U.S.-style war fighting will cost Canada dearly

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The NDP recently expressed concern about the “warlike” nature of Canada's upcomingredeployment of troops to Afghanistan, and called for a public debate.

It is arguably the most important issue facing Canada, but it was notdiscussed at all during the election. It is consuming billions of taxpayers'dollars, it dramatically increases the risk of a terrorist attack in Canada,and it has already claimed several Canadian lives.

The issue is the dramatic transformation of the Canadian military from a UNpeacekeeping force into a U.S. war-fighting force.

The Canadian government has been rapidly building up the military andforging new Canada-U.S. agreements to help fight the U.S.-led war onterrorism and build a virtual Fortress North America.

Pressure to fall in line behind U.S. military and security prioritiesincreased dramatically after the terrorist attacks of September 11, 2001.Shortly after that, President Bush declared, “Either you are with us, or youare with the terrorists.” Analysts in our Department of National Defenceconcluded that “Traditional U.S. allies will find that calls for military,diplomatic and other support from Washington will be regarded as a test oftheir loyalty.”

As an expression of that loyalty, the Canadian military's goal is to achievecomplete “interoperability” between the Canadian and American forces, sothat on land, at sea, and in the air, Canada's forces can easily integratewith U.S. forces for all missions, be they exercises, patrols or heavycombat.

Already, Canadian frigates regularly deploy with U.S. carrier battlegroups — small armadas of warships and submarines led by a U.S.nuclear-powered aircraft carrier. Canadian warplanes are being fitted withsmart bombs to better join “shock and awe” bombing campaigns, and thebillion-dollar leaky submarines are needed because “the Americans like us tohave them,” as the Defence Minister once admitted.

But keeping up to the U.S. is so expensive, substantial increases inmilitary spending are required to fuel military integration. The Liberalsand NDP agreed that defence should receive an extra $12.8 billion over fiveyears in Budget 2005, the largest increase in a generation. Canadian defencespending will soon reach $20 billion, its highest level since the SecondWorld War. The Conservatives would top up that increase by $5 billion.

But while all the parties have agreed to push billions into the military,there is no consensus on how this money should be spent. The NDP recentlyexpressed concern about the “warlike” nature of Canada's upcomingredeployment of troops to Afghanistan, and called for a public debate.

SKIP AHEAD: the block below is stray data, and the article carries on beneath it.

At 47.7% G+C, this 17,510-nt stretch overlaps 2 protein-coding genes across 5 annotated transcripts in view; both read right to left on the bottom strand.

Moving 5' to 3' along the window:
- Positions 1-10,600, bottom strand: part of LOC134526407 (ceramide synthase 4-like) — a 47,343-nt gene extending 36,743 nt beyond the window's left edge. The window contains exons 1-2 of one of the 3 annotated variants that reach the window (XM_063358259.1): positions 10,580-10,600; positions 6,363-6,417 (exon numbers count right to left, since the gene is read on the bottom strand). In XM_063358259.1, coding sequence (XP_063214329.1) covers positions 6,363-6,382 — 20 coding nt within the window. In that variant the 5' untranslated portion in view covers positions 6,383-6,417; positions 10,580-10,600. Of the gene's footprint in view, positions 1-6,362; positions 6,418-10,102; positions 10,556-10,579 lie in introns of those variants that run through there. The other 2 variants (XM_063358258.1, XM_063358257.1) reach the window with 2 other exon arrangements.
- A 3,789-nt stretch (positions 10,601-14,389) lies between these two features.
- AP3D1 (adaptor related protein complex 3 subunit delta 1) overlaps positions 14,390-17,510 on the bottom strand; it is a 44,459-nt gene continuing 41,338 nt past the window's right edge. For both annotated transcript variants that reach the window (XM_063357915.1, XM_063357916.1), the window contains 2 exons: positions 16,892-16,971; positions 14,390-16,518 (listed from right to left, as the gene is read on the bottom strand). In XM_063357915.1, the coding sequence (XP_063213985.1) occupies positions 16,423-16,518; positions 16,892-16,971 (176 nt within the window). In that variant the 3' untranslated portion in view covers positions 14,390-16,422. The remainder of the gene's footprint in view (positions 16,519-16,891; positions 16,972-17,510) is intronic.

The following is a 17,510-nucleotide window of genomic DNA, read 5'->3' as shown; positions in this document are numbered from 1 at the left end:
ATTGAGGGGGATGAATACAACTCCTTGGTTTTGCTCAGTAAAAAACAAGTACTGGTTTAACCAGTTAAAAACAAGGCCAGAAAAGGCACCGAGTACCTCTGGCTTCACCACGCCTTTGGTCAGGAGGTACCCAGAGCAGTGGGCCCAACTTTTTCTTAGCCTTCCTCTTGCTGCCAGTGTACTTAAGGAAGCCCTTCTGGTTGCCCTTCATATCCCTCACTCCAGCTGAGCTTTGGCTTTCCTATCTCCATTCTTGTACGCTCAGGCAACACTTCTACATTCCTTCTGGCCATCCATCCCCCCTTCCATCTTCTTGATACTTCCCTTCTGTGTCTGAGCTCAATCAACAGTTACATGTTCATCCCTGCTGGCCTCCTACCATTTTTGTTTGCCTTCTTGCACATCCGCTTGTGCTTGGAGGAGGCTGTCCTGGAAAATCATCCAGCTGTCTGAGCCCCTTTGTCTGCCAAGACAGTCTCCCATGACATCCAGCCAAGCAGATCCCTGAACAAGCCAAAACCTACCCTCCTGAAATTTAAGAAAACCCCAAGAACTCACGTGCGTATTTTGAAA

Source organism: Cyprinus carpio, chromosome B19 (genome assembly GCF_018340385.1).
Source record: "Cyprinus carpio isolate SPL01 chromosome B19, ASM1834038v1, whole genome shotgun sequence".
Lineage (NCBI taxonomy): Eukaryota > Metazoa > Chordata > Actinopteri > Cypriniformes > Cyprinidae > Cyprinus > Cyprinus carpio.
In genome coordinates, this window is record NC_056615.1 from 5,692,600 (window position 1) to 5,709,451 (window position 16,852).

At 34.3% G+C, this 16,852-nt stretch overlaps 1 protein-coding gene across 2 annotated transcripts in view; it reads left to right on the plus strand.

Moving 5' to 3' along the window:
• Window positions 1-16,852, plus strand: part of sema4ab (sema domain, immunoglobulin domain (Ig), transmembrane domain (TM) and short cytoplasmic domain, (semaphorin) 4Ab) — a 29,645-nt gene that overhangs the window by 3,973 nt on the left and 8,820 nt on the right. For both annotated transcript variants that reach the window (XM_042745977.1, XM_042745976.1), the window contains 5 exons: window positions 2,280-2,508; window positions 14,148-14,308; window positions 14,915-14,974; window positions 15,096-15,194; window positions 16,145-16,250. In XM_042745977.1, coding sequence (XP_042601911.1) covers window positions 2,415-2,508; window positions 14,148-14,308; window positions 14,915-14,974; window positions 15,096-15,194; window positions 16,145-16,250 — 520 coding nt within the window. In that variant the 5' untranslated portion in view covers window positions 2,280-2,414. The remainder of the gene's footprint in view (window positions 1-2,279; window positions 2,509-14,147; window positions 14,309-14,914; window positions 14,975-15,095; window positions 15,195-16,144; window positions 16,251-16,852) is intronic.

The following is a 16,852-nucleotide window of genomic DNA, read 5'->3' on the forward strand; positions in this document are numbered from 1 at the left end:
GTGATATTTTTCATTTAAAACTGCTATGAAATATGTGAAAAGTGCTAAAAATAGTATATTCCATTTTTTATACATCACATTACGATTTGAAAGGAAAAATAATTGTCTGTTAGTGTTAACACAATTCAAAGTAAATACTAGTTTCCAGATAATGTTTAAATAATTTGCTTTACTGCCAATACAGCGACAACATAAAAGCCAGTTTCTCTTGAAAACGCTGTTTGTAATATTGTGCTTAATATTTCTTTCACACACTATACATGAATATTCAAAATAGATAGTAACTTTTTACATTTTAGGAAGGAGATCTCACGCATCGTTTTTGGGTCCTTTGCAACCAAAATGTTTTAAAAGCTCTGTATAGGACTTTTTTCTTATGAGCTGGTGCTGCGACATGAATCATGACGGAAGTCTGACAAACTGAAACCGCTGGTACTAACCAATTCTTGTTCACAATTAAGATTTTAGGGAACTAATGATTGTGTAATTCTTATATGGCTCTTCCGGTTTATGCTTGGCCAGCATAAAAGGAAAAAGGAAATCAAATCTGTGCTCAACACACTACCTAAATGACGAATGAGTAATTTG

Afghanistan will be the proving ground for Canada-U.S. military integration.Our secret commandos are conducting combat operations with U.S. SpecialForces under U.S. command, and handing their prisoners over to U.S.interrogators. Hundreds of Canadian troops are in Kandahar under the U.S.Operation Enduring Freedom, where their numbers will swell to more than2,000 troops in the coming weeks under a new NATO mandate.

But what price will be paid for the Americanization of the Canadian Forces?

The military's spending already exceeds $14 billion a year — 16 timesthe budget of Environment Canada. Last year's trumpeted new $5 billion childcare program was less than half of the increase the government gave to themilitary. Two thousand new family doctors could have been attracted toCanada for the cost of just one of the 28 new helicopters Canadapurchased.

UN peacekeeping has been virtually abandoned. With so many troops committedto the U.S. war on terrorism, Canada has dropped to 36th place ascontributor of troops to UN-led peacekeeping missions. Only a few hundredsoldiers wear Blue Helmets today.

The move to more aggressive combat missions to support U.S. militaryobjectives will also cost Canadian lives. Eight soldiers have been killed inAfghanistan since 2001, and most recently a diplomat died in an Iraq-stylesuicide car bomb attack. The Taliban has said that they will not distinguishbetween Canadian troops and their U.S. counterparts, viewing them equally asenemies.

Even more worrisome, will our role increase the likelihood of a terroristattack in Canada? Of course it will. The more closely we wage war with theUnited States, the more their enemies will become our enemies.

Canadians strongly opposed joining the invasion of Iraq and the missileshield. The government cannot keep the steady transformation of the CanadianForces from a UN Peacekeeper to a U.S. war fighter secret from the Canadianpublic any longer. There is no issue more fundamental to a democracy thanwhether a nation should or should not go to war. We may have missed theopportunity in this election, but it is never too late to engage Canadiansin such an important debate.

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